Chapter 3 Organ Systems Overview

Photo of author

By nclexnursing

Overview of the organs system of the body. The cell is the basic unit or building block of all living things. According to their architecture and functions, cells are divided into four groups. Each of them is associated with one of the four tissue types: epithelial, muscular, nervous, or connective. A tissue is a collection of cells with similar structures and functions. An organ is a structure made up of two or more types of tissue that serves a specific purpose in the body. The small intestine, for example, is made up of all four tissue types and digests and absorbs nutrition.

An Overview of the Body’s Organ Systems

Organ SystemMajor component organsFunction
Integumentary
(Skin)
Epidermal and dermal regions;
cutaneous sense organs and glands
• Prevents deeper organs from being damaged by mechanical, chemical, and bacterial agents, as well as drying up.
• Excretes urea and salts
• Assists in body temperature regulation
• Generates vitamin D
Skeletal Bones, cartilages, tendons, ligaments,
and joints
• Body support and internal organ protection
• Provides muscular action levers
• Cavities serve as a place for blood cells to develop.
MuscularMuscles attached to the skeleton• Skeletal muscles’ primary role is to contract or shorten, allowing movement (running, walking, etc. ), gripping and manipulating the surroundings, and facial expression.
• Produces heat
NervousBrain, spinal cord, nerves, and sensory receptors• Enables the body to notice changes in its internal and external environment and respond by activating the appropriate muscles or glands.
• Helps the body maintain homeostasis by transmitting electrical signals quickly.
Endocrine Pituitary, thymus, thyroid, parathyroid, adrenal, and pineal glands; ovaries, testes, and pancreas• Contributes to bodily homeostasis, growth, and development; generates chemical messengers known as hormones that flow via the bloodstream to exert their effect(s) on various body organs.
CardiovascularHeart, blood vessels, and blood• Blood is primarily a transportation system that transports oxygen, carbon dioxide, nutrients, wastes, ions, hormones, and other substances to and from tissue cells where exchanges occur; blood is propelled through the blood vessels by the heart’s pumping action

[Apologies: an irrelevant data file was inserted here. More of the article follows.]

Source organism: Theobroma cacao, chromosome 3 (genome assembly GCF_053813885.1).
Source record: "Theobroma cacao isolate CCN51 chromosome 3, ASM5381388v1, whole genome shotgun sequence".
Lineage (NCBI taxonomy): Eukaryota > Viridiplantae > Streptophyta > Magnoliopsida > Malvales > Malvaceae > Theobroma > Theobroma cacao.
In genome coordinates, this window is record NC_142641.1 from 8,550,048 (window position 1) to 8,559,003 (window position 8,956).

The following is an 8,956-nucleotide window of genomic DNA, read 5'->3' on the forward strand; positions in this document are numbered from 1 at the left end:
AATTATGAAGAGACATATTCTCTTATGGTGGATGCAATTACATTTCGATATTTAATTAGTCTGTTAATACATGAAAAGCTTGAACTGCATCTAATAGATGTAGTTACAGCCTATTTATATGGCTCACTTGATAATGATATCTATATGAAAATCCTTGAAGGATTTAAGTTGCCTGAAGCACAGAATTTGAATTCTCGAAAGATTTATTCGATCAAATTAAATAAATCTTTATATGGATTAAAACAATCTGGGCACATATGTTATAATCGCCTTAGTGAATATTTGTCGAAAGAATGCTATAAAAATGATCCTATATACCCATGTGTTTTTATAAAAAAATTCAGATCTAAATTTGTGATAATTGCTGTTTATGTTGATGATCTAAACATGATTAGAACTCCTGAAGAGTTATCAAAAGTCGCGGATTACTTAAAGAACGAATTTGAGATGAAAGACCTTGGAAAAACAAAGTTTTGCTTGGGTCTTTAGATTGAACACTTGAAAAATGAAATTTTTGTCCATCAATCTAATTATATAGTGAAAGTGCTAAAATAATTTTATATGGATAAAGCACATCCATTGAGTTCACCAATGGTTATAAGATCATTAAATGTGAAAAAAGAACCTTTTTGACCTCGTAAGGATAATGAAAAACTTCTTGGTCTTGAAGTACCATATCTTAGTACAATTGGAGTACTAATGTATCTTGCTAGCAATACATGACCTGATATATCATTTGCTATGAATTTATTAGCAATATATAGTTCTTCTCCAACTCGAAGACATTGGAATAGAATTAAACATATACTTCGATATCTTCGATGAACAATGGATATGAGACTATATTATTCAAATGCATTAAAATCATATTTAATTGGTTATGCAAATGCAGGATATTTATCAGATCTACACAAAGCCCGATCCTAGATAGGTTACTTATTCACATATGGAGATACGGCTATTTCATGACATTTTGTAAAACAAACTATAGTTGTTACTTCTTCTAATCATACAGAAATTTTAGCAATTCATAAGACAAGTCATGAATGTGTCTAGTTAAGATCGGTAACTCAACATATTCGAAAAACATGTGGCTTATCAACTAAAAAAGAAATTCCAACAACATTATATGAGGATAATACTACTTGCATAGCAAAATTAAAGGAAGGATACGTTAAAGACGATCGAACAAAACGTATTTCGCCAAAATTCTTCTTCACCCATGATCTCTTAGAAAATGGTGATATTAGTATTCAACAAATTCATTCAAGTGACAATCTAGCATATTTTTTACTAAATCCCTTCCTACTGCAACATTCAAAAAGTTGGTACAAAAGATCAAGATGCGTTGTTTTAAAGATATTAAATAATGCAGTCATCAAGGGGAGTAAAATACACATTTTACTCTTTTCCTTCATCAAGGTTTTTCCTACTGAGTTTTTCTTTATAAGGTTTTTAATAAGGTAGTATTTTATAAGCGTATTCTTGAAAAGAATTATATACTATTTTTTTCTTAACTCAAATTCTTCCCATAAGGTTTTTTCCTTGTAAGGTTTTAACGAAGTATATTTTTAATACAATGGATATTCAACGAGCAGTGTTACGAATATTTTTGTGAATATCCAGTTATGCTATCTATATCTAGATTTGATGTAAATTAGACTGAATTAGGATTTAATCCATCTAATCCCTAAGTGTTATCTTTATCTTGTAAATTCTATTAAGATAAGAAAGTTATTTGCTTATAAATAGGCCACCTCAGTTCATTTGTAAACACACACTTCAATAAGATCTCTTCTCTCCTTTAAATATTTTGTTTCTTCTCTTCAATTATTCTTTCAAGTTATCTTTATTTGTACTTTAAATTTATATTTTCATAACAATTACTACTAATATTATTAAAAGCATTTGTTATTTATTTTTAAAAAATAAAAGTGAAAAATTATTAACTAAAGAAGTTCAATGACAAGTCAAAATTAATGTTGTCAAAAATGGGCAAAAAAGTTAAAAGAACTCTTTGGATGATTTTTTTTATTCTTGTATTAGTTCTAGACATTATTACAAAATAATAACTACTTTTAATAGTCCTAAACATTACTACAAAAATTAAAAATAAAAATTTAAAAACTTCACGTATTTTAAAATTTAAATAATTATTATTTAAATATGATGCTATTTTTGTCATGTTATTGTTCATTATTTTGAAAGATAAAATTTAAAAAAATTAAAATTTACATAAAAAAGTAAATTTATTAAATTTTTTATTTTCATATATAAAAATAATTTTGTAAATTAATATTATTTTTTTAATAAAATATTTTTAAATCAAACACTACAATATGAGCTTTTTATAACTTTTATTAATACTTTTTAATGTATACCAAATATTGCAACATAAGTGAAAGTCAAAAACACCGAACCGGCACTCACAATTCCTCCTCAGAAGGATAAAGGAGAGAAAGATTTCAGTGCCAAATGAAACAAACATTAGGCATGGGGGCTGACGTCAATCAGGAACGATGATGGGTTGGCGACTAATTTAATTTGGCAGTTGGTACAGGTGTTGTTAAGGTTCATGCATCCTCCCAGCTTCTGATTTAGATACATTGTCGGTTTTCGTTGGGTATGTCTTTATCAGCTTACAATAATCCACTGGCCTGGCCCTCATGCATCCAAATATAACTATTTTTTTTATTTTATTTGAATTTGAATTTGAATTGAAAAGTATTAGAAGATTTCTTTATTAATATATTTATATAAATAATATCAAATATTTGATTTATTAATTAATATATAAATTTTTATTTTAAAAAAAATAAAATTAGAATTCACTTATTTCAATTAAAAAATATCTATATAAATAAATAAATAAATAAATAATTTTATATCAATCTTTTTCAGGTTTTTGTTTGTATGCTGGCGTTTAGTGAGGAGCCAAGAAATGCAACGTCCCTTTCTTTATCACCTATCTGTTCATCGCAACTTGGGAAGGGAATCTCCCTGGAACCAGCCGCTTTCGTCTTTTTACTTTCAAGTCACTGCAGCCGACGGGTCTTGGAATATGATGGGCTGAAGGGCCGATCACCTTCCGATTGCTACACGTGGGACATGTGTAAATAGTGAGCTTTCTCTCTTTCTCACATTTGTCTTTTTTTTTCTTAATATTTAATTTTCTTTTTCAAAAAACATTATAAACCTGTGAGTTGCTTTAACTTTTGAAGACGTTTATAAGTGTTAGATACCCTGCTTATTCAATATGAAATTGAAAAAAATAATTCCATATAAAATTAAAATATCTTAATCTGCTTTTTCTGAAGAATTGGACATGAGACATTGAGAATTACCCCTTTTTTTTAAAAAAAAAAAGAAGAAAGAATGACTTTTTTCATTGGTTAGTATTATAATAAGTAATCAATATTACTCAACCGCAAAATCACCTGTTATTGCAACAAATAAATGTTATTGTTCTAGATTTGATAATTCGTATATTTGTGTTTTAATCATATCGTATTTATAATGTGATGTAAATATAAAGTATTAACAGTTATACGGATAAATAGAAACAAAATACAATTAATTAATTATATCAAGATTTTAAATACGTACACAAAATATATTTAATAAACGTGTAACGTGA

• Antibodies and other protein molecules in the blood protect the body.
Lymphatic/
Immunity
Lymphatic vessels, lymph nodes, spleen, thymus, tonsils, and scattered collections of lymphoid tissue• Collects fluid that has leaked from blood vessels and restores it to the bloodstream.
• Removes germs and other debris from the blood
• Lymphocytes are immune system cells that protect the body from invading chemicals.
RespiratoryNasal passages, pharynx, larynx,
trachea, bronchi, and lungs
• Provides constant oxygen to the circulation while eliminating carbon dioxide.
• Through its carbonic acid–bicarbonate buffer system, it contributes to the blood’s acid-base equilibrium.
DigestiveOral cavity, esophagus, stomach, small and large intestines, and accessory
structures including teeth, salivary glands, liver, and pancreas
• Degrades eaten nutrients into minute particles that can be taken into the bloodstream and delivered to body cells.
• Undigested waste is excreted in the form of feces.
KidneyKidneys, ureters, bladder, and urethra• Removes nitrogen-containing wastes from the body, such as urea, uric acid, and ammonia, which are produced by the breakdown of proteins and nucleic acids.
• Keeps the blood’s water, electrolyte, and acid-base balance in check.
ReproductiveMale: testes, prostate gland, scrotum, penis, and duct system, which carries
sperm to the body exterior
Female: ovaries, uterine tubes, uterus, mammary glands, and vagina
• Provides sperm, or germ cells, for the species’ perpetuation.


• Produces germ cells known as eggs; the female uterus homes the developing fetus till birth; mammary glands nourish the child

An organ system is a collection of organs that work together to carry out a certain physiological function. The digestive system’s organs, for example, collaborate to break down foods and absorb the end products into the bloodstream, supplying nutrients and fuel to all of the body’s cells. There are 11 organ systems in total. The immune system, which is made up of an army of mobile cells that acts to protect the body from invading chemicals, is also included in the lymphatic system.